Finding that first job after graduating from college is never easy. And the 60-plus Ugandan students who graduate every year with a degree related to nutrition would agree. While they leave the university with solid theoretical grounding in nutrition, they have little practical, real-world experience—which is what employers are looking for.
To provide these graduates with a smoother transition to the workplace, USAID funded FANTA project implemented the Uganda Nutrition Fellowship (UNF) from 2013 to 2016. A select group of fellows received a unique mix of practical work experience—each was placed inside a hospital, clinic, NGO, or ministry—combined with professional development opportunities such as leadership training, mentoring, and career advice.
Being exposed to a range of nutrition topics in real-world settings was a game changer. Fellows gained first-hand experience tackling nutrition governance issues such as advocacy, coordination, policy development, planning, implementation, social and behavior change communication, and capacity strengthening. Challenged to develop an individual project related to their work, many chose topics that addressed the nutrition challenges in Uganda, such as outpatient care and clinical management of acute malnutrition and improving the nutrition status of infants and young children.
Bernadette Apio Okira, who was placed with the USAID Community Connector Project in Lira district for her fellowship, said the experience “…enabled me to understand the multisectoral approach of nutrition and understand how nutrition is a cross-cutting issue.” Ms. Okira is now a volunteer for the Uganda Police Force Medical Services, which partners with USAID HIV/Health Initiatives in Workplaces Activity (HIWA) project to reduce the incidence of HIV and other communicable diseases among members of the Uganda police force, wildlife authority staff, and communities in conservation areas.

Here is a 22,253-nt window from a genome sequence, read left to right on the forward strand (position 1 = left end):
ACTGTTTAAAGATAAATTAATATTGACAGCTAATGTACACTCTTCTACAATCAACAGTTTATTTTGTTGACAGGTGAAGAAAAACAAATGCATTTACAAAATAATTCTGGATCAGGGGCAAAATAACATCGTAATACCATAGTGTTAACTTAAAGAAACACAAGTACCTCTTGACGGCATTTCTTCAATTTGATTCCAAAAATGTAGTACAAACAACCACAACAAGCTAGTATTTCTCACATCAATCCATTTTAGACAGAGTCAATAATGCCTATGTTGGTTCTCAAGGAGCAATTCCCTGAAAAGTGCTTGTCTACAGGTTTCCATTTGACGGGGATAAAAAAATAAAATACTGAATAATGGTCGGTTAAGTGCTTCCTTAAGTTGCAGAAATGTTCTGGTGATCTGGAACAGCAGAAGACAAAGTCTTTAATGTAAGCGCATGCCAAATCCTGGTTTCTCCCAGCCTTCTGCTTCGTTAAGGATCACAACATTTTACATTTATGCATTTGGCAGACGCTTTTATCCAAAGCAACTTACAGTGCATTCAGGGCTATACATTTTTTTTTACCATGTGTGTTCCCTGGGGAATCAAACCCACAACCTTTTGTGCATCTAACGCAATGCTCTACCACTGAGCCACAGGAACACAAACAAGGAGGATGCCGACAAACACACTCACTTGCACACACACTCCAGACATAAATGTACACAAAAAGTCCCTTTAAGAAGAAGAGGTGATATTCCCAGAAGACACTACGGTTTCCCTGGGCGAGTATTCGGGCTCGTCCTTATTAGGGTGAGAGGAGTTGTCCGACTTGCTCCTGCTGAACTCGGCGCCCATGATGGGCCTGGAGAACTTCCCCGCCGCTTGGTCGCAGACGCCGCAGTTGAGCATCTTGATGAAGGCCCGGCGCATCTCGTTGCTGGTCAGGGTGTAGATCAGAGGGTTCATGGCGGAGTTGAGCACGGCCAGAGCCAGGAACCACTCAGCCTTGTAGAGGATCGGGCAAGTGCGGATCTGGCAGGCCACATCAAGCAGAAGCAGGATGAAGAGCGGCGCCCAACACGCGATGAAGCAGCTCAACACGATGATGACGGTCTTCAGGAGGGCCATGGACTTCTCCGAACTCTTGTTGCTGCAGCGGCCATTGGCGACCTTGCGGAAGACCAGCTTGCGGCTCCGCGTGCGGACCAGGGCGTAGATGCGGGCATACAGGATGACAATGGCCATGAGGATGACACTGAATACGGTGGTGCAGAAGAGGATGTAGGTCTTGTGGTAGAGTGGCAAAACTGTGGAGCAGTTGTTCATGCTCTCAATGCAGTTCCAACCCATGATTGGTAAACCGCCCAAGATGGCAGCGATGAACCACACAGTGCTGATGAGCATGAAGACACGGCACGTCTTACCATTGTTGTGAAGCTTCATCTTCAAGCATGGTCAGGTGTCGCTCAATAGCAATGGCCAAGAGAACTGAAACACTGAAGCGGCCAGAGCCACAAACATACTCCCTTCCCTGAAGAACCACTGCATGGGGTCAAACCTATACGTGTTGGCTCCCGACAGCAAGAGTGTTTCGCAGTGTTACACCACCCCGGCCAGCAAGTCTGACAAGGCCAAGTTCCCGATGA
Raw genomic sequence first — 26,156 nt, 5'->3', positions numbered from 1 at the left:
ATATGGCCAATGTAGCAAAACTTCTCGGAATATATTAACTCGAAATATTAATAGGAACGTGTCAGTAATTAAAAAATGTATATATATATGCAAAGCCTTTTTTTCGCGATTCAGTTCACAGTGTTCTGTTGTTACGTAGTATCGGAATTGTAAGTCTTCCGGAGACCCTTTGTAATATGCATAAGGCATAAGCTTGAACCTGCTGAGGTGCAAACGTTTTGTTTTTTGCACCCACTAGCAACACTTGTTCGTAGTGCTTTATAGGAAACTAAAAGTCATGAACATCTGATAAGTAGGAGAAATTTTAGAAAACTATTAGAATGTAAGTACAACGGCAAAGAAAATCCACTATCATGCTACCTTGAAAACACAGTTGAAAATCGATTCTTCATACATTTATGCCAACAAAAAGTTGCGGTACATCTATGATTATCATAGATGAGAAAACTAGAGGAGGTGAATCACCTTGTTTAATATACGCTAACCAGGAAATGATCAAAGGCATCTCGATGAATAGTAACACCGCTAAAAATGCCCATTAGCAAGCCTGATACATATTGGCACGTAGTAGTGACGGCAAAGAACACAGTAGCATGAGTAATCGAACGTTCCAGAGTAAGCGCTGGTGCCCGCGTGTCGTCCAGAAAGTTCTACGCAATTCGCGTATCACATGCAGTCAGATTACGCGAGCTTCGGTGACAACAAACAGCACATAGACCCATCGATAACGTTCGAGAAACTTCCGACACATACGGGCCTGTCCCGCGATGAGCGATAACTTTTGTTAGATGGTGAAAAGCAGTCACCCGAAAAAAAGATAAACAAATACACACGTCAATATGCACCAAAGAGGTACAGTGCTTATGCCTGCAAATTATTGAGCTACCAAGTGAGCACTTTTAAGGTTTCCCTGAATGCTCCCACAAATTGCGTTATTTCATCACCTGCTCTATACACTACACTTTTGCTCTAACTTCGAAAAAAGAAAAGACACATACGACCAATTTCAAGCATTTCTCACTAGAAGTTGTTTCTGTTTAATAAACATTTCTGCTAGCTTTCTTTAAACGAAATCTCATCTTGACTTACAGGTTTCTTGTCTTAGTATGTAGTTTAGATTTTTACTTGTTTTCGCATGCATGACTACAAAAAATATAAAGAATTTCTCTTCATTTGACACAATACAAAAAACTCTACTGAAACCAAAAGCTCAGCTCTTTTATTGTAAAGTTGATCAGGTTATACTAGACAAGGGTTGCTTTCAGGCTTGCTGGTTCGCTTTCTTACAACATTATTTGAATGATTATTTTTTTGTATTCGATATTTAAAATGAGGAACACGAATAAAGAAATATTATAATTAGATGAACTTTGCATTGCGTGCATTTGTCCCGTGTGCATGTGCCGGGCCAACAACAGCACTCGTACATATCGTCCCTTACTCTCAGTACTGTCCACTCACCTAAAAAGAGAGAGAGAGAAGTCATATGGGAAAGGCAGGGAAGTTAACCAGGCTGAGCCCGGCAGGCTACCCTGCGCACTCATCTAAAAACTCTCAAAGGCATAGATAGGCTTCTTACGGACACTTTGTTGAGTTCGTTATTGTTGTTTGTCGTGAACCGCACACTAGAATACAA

Rebecca Namara described her experience as invaluable: “The highlight [of the fellowship] was getting to interact with policy makers… ministers…and department heads. These are the people behind the policies, guidelines, and all of the documents that guide the different projects and implementation of nutrition activities in Uganda.” Ms. Namara went on to work for Uganda’s Ministry of Health, Nutrition Division and the USAID Food and Nutrition Technical Assistance project.
Here is what other fellows had to say about their experience.
The benefit of participating in the UNF for the fellows was clear: the 19 graduates who successfully completed the fellowship are actively engaged in the nutrition field. Equally exciting, though, is how the host organizations also benefitted: They gained dedicated and motivated volunteers to support their work to improve nutrition in Uganda. Perhaps, then, it’s no exaggeration to say that Uganda also benefitted from the USAID fellowship program. As Dr. Hanifa Bachou, who was the Project Manager, observed: “What we have learned…is that if we really invest in these young nutritionists, then the country has a lot to gain.”
View this compelling documentary where recent graduates in the field of nutrition tell the story of their opportunities for work experience, professional development, and mentorship from several host organizations through the Uganda Nutrition Fellowship.
Project: Food and Nutrition Technical Assistance Project (FANTA III)
Funded by: United States Agency for International Development (USAID)